There are some physical teams on the list, notably the ’74 Steelers. On the other hand, from ’72 to ’79, excluding 1974, teams were 46-49-2 the week after playing Pittsburgh. But perhaps the most relevant thing to do would be to look at teams who have matched the 2013 Seahawks; that is, teams who saw their most recent opponents go 0-6 in their next game through seven weeks. There have been 15 such teams: on average, after going 0-6 after facing Team X through seven weeks, they won 43% of their next games after facing Team X the rest of the season.

YearTeamOpp Rec In Game N+1 Thru 7 WeeksORIGN+1 ROY RecORIGN+1 ROY Win %

Are the 7-0 Chiefs The Best Team In The NFL?

With the Broncos losing in Indianapolis on Sunday Night, the Chiefs are now the last undefeated team in the NFL. But in PFR’s Simple Rating System, the Seahawks, Broncos, Colts, and 49ers are ahead of the Chiefs, and even the Saints are rated 0.1 point higher.2 Of course, the SRS is simply the sum of a team’s margin of victory and strength of schedule. And since the Chiefs are a defensive team, perhaps they’re being undervalued by using MOV?

Well, you might be surprised to learn that Kansas City ranks second in margin of victory behind the Broncos. The real issue is the Chiefs’ strength of schedule, which ranks 32nd in the SRS. That got me to thinking: what if we removed margin of victory from the formula, and just calculated some Elo-style SRS ratings where we mandate that each win is a one-point win, and each loss is a one-point loss? You get the following standings, calculated prior to Monday Night Football:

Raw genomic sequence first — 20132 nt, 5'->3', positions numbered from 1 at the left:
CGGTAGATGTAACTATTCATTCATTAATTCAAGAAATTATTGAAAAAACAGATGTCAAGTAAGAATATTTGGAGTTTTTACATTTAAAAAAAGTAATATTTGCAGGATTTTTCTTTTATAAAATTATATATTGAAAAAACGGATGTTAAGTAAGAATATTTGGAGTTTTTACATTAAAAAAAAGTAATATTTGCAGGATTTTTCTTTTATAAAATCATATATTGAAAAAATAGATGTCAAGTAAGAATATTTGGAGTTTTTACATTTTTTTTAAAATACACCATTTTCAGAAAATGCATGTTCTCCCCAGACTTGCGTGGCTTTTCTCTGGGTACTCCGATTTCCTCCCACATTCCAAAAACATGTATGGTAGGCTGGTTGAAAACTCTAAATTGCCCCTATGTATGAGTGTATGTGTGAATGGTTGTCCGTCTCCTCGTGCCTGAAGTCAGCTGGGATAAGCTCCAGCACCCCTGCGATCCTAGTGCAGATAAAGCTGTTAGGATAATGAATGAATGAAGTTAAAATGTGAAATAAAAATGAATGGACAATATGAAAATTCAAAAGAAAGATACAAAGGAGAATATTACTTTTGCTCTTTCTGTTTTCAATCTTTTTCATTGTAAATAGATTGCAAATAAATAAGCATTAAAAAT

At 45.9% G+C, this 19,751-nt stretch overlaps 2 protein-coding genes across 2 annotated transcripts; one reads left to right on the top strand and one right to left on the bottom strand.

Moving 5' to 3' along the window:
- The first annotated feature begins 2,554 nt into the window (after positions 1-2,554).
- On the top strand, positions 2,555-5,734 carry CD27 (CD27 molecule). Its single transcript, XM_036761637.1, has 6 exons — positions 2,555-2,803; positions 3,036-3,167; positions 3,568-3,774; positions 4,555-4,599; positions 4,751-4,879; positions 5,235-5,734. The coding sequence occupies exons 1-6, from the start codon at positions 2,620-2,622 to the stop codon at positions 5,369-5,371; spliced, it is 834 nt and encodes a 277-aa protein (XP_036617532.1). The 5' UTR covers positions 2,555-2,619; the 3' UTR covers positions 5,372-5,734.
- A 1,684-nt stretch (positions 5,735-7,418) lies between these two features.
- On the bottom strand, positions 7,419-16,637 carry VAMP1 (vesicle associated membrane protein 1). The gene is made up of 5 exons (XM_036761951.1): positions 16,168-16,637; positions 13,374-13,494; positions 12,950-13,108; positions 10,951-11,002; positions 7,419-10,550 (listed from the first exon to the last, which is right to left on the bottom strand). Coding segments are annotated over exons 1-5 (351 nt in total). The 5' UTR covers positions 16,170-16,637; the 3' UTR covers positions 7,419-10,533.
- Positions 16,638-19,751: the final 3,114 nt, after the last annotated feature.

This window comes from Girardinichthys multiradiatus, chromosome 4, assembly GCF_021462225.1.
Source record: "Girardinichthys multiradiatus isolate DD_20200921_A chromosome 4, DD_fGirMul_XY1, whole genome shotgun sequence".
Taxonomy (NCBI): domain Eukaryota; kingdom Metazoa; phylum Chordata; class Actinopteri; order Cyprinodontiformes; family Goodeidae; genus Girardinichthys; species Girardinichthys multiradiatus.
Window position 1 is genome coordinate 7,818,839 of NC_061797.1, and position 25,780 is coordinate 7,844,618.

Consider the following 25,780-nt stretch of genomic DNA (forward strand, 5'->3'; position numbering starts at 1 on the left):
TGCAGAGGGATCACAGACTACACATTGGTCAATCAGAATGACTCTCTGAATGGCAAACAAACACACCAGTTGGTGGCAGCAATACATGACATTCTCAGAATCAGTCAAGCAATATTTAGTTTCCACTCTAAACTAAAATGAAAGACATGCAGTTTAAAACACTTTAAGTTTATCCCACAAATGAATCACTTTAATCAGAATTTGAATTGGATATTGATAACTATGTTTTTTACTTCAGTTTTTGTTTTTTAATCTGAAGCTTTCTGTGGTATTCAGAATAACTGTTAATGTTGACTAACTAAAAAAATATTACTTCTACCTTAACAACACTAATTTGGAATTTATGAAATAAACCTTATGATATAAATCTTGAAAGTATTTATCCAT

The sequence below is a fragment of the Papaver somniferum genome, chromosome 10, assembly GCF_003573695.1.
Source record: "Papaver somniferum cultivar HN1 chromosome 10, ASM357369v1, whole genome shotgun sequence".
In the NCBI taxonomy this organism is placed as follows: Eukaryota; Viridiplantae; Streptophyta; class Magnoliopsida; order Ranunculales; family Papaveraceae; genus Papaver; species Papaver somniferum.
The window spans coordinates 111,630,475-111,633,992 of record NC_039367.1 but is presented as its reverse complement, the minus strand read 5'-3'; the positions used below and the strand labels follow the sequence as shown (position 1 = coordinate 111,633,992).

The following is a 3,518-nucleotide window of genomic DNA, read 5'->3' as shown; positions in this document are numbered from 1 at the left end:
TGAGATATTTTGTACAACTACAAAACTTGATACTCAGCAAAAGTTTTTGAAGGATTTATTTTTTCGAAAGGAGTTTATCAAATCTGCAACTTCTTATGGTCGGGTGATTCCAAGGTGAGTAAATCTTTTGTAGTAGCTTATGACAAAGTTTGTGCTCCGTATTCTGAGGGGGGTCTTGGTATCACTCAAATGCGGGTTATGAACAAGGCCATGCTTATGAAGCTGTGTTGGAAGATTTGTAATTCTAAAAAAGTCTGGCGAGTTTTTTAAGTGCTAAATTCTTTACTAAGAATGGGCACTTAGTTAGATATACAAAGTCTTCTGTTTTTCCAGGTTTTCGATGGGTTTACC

Seattle Seahawks70.710.020.74
Kansas City Chiefs71-0.280.72
San Francisco 49ers70.430.190.62
Indianapolis Colts70.430.160.59
Denver Broncos70.71-0.20.51
New Orleans Saints60.67-0.180.49
Cincinnati Bengals70.430.040.47
Green Bay Packers60.330.110.44
New England Patriots70.43-0.070.36
Detroit Lions70.14-0.050.09
Dallas Cowboys70.14-0.060.09
Tennessee Titans7-
San Diego Chargers70.14-0.080.07
Miami Dolphins600.060.06
New York Jets70.14-0.15-0.01
Chicago Bears70.14-0.18-0.04
Arizona Cardinals7-0.140.07-0.07
Buffalo Bills7-0.140.06-0.08
Baltimore Ravens7-0.140.04-0.11
Cleveland Browns7-0.140.02-0.12
Houston Texans7-0.430.27-0.16
Oakland Raiders6-0.330.15-0.19
Carolina Panthers60-0.21-0.21
Philadelphia Eagles7-0.14-0.11-0.25
St. Louis Rams7-0.14-0.12-0.26
Washington Redskins6-0.330.02-0.31
Pittsburgh Steelers6-0.33-0.06-0.39
Atlanta Falcons6-0.33-0.06-0.39
Jacksonville Jaguars7-10.31-0.69
Minnesota Vikings5-0.6-0.13-0.73
New York Giants6-10.14-0.86
Tampa Bay Buccaneers6-10.02-0.98

So how does 7-0 KC rank behind 6-1 Seattle in a system that only considers wins and losses and strength of schedule? The Chiefs get 1.1 points for beating the Cowboys and Titans, 0.8 points for beating Houston and Oakland, 0.7 points for defeating the Eagles, and then just 0.3 points and 0.1 points for wins against the Jaguars and the Giants.